| 7 October 2022, Friday |

Vatican website gives space to group demanding female priesthood

During discussions ahead of a major gathering next year, the Vatican gave a Catholic organization advocating the ordination of women priests space on its website.

While the Church continues to reject women priests, the inclusion of Women’s Ordination Conference (WOC) reference material is part of a widening of dialogue on a range of themes that has gratified liberals while irritating traditionalists.

It comes after a Catholic LGBT rights advocacy group posted material on the same portion of the website dedicated to the gathering, known as a synod, last month.

That publication was criticized by Catholic conservatives who have accused Pope Francis and the Vatican of sending mixed signals on traditional teachings.

“The courageous dialogue called for by the synodal process must include open conversation about women’s ordination,” WOC said in a Tweet welcoming the inclusion of its material on the synod website.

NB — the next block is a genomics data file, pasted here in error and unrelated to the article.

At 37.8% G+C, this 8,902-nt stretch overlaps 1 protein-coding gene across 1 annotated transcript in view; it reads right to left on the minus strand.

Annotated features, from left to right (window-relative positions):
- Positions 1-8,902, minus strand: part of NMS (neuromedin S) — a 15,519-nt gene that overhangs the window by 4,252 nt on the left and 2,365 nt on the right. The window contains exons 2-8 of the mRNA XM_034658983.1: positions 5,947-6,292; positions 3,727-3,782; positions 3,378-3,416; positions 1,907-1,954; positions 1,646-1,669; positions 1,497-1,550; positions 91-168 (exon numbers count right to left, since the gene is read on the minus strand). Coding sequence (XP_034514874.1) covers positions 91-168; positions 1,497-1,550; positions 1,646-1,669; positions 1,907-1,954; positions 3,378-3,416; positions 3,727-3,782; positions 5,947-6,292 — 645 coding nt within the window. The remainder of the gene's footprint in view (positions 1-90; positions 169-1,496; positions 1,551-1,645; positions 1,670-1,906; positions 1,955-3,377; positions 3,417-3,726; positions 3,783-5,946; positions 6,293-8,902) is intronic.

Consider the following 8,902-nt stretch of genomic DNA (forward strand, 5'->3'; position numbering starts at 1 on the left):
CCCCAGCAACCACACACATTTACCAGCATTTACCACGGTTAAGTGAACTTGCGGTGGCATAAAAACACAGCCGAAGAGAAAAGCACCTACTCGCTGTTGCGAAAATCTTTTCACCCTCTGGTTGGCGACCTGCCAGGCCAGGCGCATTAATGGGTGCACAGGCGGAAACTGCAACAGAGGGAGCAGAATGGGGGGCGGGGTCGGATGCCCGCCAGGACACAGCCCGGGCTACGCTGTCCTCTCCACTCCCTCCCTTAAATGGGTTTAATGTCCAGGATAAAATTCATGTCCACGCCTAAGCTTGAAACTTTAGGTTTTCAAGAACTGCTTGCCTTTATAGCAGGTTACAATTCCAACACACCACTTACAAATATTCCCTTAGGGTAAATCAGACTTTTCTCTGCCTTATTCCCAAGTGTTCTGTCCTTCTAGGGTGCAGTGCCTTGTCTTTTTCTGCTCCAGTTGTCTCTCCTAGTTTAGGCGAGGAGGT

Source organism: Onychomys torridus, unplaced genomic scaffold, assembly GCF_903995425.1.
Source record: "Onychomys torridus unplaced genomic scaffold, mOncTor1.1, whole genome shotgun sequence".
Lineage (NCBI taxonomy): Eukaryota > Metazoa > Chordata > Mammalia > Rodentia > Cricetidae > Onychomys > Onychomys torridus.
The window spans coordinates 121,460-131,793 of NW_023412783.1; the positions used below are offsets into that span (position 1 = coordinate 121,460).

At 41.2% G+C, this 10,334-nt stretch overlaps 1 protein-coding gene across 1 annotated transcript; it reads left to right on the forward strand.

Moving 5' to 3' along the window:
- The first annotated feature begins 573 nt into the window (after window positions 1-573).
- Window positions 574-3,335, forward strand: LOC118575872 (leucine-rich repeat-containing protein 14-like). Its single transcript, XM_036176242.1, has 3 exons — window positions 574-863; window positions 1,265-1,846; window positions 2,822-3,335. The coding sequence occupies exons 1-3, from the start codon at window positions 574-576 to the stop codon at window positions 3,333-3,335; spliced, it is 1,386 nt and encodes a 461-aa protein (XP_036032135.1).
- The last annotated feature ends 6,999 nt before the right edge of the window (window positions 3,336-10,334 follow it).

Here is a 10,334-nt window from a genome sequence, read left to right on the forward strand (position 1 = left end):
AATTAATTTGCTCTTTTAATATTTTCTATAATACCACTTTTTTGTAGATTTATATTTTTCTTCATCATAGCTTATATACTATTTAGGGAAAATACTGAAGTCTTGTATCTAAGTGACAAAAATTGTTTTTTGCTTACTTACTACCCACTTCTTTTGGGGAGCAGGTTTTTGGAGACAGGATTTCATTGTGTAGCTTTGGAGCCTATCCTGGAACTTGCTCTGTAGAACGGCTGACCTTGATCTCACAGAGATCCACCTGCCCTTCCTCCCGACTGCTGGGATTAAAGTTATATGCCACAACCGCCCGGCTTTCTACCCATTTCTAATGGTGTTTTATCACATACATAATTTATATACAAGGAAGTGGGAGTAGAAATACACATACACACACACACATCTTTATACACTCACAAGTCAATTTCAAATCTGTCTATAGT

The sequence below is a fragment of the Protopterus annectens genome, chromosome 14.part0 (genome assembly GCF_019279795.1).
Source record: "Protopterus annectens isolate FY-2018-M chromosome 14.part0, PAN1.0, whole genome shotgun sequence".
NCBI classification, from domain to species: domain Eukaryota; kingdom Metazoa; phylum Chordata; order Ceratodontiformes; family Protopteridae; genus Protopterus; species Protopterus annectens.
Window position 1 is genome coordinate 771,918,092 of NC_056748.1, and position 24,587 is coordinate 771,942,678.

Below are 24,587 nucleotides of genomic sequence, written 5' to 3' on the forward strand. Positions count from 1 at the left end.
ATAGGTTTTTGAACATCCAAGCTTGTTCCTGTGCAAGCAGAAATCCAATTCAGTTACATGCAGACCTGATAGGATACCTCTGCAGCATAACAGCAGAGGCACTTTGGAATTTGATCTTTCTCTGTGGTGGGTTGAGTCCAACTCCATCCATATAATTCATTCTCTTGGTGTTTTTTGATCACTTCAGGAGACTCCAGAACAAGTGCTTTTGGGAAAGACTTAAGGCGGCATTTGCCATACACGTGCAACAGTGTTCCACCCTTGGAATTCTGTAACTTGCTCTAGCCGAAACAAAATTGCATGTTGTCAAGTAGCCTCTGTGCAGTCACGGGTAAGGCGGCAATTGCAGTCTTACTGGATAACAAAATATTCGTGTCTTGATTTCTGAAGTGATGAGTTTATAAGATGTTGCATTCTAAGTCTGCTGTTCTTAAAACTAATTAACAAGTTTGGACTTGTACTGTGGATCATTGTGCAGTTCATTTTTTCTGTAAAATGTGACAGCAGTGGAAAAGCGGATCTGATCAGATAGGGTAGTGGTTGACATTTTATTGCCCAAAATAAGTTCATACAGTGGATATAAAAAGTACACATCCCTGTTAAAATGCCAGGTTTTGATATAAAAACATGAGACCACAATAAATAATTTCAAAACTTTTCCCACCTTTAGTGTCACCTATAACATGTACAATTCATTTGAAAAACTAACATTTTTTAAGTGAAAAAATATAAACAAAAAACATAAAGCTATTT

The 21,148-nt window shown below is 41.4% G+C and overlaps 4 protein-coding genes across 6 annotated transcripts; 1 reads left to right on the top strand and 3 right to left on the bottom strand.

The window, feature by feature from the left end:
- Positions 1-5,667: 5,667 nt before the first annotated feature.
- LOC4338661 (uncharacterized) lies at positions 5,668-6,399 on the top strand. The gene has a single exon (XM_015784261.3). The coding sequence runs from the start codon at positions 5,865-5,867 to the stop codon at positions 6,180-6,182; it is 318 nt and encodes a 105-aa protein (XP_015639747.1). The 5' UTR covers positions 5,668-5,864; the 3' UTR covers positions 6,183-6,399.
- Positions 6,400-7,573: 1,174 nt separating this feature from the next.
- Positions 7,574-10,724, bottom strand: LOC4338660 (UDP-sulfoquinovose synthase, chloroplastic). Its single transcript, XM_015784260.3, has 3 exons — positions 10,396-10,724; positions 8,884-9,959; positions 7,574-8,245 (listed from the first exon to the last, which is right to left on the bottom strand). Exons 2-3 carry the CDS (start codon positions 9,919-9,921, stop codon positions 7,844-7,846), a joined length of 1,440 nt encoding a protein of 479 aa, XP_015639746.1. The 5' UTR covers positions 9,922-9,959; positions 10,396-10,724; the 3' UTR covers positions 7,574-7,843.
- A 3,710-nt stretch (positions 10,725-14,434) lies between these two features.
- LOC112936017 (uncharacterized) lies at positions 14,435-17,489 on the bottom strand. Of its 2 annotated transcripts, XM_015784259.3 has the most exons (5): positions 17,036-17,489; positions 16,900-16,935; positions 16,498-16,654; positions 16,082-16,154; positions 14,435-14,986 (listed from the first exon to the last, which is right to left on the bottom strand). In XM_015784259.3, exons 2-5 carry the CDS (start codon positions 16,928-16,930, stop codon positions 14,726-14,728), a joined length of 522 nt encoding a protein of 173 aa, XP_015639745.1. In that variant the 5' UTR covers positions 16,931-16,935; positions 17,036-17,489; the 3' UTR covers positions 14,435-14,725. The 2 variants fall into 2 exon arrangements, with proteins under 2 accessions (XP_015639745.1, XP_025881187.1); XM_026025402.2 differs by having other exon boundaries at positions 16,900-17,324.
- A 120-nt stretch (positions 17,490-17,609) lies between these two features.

The U.S-based organization’s package of background material is called “Let Her Voice Carry – a Synod Toolkit for Ordination Justice Advocates”.

The group calls itself the “uncompromising feminist voice for women’s ordination and gender equity in the Roman Catholic Church” and its leaders assist at the ordinations of female priests, which Church leaders say are illegitimate and invalid.

The 2023 synod, called “For a Synodal Church: Communion, Participation and Mission” is already steeped in division.

Supporters see it as an opportunity to change the Church’s power dynamics and give a greater voice to lay Catholics, including women, and people on the margins of society.

Pope Francis has said he wants the long consultative phase to be broad and inclusive, but conservatives say the three-stage process of dialogue – local, national and international – may erode the hierarchical structure of the 1.3 billion member Church and, in the long run, dilute traditional doctrine.

The Catholic Church teaches that only men can be priests because Jesus chose only men as his apostles.

Supporters of a female priesthood say Jesus was merely conforming to the customs of his times and that women played a greater role in the early Church than is commonly recognised.

The pope has ruled out a female priesthood, saying the “door is closed” on the issue.

He has allowed women to have greater roles in a number of Vatican departments.

  • Reuters